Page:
The trauma comes from a myriad of sources including childhood adverse experiences, natural disasters and shootings in locations commonly considered safe.   The fact is that trauma produces symptoms.

While symptomology differs from person to person (even within the same family), it affects the capacity of individuals of all ages to learn and retain information.

Here’s why.

When a person experiences trauma, it affects their bodies and their brains. The immediate response to trauma is autonomic and when our nervous system is activated, we cease using the cognitive portions of our brain. We use our primitive brain to survive.  And, as we all know, we need our cognition to be operational because that is where most learning is enabled. 

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I Beg to Differ on How to Deal with Trauma “Anniversaries”

I have been focused of late on trauma and its profound effects on students across our educational system. Most recently, I have addressed how to think about trauma “anniversaries” and the complexities that are entailed in remembering and honoring and commemorating natural disasters and other unspeakable events like school shootings, suicides and deaths by overdose.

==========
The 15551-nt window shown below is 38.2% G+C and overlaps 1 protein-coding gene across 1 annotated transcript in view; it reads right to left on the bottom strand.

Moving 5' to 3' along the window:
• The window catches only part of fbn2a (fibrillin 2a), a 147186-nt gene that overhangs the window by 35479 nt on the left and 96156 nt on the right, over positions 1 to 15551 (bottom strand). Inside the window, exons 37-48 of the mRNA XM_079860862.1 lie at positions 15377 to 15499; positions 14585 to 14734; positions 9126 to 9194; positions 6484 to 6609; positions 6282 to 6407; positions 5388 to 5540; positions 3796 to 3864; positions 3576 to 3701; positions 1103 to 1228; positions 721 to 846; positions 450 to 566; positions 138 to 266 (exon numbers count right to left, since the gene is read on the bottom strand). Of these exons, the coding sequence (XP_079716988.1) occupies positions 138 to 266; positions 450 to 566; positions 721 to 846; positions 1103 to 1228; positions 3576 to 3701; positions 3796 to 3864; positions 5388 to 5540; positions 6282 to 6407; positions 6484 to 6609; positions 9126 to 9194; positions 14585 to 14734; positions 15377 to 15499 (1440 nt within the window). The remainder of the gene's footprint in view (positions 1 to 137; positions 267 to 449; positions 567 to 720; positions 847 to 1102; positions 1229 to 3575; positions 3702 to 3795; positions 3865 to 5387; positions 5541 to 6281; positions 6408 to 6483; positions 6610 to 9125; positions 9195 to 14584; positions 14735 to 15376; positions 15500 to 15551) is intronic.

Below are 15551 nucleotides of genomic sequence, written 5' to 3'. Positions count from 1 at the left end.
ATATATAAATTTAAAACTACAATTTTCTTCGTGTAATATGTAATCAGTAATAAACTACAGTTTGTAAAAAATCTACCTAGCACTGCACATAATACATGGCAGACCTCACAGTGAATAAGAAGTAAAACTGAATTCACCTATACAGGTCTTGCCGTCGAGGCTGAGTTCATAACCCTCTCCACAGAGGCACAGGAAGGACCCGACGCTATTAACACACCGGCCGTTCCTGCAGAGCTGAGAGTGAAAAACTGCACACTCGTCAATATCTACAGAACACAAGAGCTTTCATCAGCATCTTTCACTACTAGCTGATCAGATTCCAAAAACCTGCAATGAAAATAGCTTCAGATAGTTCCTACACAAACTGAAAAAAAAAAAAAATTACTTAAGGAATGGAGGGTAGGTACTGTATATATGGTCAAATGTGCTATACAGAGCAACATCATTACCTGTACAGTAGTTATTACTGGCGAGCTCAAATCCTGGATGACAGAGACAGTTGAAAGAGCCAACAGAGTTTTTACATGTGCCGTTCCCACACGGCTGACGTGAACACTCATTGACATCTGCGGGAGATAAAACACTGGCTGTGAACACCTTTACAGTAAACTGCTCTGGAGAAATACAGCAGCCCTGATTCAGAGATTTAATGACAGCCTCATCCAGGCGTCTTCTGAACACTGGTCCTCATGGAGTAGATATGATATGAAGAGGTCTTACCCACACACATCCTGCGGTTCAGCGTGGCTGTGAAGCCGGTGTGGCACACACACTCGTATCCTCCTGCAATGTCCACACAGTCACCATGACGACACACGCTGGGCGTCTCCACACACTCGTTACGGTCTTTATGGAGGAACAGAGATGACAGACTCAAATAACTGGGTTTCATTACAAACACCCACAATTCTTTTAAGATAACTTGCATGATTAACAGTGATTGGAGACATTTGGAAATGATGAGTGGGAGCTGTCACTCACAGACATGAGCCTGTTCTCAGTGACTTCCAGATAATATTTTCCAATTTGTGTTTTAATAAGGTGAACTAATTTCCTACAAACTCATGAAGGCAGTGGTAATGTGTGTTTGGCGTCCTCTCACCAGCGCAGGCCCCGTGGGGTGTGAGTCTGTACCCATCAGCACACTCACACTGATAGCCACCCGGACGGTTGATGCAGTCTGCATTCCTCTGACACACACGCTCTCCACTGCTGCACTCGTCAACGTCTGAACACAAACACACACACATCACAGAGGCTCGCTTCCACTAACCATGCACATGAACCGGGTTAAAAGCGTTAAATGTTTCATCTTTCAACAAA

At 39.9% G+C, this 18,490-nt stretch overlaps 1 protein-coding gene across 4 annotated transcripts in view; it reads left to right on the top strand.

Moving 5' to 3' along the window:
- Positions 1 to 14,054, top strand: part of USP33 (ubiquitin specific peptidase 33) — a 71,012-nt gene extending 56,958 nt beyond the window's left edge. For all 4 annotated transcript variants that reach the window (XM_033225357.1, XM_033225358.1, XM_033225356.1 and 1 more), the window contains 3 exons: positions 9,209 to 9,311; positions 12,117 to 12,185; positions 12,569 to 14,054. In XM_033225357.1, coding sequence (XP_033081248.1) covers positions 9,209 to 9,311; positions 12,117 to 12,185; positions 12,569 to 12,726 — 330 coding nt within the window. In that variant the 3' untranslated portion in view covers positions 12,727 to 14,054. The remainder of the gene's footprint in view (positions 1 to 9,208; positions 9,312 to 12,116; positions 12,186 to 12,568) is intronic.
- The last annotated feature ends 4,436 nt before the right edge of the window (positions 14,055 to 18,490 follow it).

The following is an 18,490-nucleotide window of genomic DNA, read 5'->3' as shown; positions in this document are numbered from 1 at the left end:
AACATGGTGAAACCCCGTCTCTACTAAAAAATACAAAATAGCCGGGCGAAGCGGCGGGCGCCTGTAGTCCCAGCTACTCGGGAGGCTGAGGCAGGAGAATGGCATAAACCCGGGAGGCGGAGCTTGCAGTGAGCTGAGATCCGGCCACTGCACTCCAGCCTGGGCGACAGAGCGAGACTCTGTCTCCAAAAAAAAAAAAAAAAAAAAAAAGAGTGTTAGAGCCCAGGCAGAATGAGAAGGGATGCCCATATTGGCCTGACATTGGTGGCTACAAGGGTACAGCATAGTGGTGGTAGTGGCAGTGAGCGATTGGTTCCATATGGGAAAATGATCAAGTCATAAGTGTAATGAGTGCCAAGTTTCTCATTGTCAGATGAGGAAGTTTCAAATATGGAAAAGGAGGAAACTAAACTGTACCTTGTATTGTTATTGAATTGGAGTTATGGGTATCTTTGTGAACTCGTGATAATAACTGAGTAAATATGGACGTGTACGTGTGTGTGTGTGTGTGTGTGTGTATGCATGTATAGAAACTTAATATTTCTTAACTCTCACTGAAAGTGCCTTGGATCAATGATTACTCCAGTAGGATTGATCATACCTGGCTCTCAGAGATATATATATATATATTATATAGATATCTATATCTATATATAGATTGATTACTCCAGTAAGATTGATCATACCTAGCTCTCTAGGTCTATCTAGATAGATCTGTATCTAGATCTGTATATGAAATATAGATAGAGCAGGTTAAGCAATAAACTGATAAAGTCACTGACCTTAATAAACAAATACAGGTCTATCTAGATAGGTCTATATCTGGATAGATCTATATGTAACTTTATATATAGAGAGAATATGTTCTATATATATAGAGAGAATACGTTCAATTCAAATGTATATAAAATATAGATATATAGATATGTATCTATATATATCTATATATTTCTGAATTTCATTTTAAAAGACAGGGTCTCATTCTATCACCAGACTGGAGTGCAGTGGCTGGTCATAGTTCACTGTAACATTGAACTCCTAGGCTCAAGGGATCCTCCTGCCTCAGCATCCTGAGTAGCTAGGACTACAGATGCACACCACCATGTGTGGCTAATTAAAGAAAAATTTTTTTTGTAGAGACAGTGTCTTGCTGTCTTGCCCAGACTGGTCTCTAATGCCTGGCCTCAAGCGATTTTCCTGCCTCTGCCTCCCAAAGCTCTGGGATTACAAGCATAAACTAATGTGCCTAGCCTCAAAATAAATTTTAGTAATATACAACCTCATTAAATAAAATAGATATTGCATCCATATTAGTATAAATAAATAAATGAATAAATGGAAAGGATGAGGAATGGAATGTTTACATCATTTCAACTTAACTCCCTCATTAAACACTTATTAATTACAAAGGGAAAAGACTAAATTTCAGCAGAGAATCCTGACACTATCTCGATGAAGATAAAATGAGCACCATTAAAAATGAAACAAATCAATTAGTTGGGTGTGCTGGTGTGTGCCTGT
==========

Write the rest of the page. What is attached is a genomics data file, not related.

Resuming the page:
In particular, I have been thinking about the need to plan commemorative events because there are so many people affected and so many possible approaches that we need to reflect long and hard on how to do what is best for survivors. Whole communities are involved.

It is in this context that I read a piece published by the Viva Center, founded in 2010 and dedicated to addressing mental health. Here is the link to the article that made, in several words, my blood boil:

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Here Are 5 Things We Should Do To Improve the US Education System

An Interview with Penny Bauder (originally published on Medium)